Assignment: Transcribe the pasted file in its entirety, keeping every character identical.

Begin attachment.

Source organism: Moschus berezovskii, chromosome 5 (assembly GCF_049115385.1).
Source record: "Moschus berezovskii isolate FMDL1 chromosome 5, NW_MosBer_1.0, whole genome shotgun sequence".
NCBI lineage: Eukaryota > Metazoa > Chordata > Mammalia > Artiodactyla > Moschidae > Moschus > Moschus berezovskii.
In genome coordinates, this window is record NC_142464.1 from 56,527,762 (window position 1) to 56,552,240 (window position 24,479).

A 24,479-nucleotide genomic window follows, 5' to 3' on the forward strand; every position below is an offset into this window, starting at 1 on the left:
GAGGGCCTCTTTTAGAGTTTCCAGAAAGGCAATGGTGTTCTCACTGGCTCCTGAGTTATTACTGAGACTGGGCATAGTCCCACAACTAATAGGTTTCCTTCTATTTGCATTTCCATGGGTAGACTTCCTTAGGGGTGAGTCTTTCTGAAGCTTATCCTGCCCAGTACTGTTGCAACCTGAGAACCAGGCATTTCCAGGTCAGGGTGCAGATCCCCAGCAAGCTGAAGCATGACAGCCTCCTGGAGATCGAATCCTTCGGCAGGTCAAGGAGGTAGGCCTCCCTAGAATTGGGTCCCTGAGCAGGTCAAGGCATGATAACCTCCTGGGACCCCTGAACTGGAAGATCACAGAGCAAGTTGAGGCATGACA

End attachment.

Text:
Source organism: Moschus berezovskii, chromosome 5 (assembly GCF_049115385.1).
Source record: "Moschus berezovskii isolate FMDL1 chromosome 5, NW_MosBer_1.0, whole genome shotgun sequence".
NCBI lineage: Eukaryota > Metazoa > Chordata > Mammalia > Artiodactyla > Moschidae > Moschus > Moschus berezovskii.
In genome coordinates, this window is record NC_142464.1 from 56,527,762 (window position 1) to 56,552,240 (window position 24,479).

A 24,479-nucleotide genomic window follows, 5' to 3' on the forward strand; every position below is an offset into this window, starting at 1 on the left:
GAGGGCCTCTTTTAGAGTTTCCAGAAAGGCAATGGTGTTCTCACTGGCTCCTGAGTTATTACTGAGACTGGGCATAGTCCCACAACTAATAGGTTTCCTTCTATTTGCATTTCCATGGGTAGACTTCCTTAGGGGTGAGTCTTTCTGAAGCTTATCCTGCCCAGTACTGTTGCAACCTGAGAACCAGGCATTTCCAGGTCAGGGTGCAGATCCCCAGCAAGCTGAAGCATGACAGCCTCCTGGAGATCGAATCCTTCGGCAGGTCAAGGAGGTAGGCCTCCCTAGAATTGGGTCCCTGAGCAGGTCAAGGCATGATAACCTCCTGGGACCCCTGAACTGGAAGATCACAGAGCAAGTTGAGGCATGACA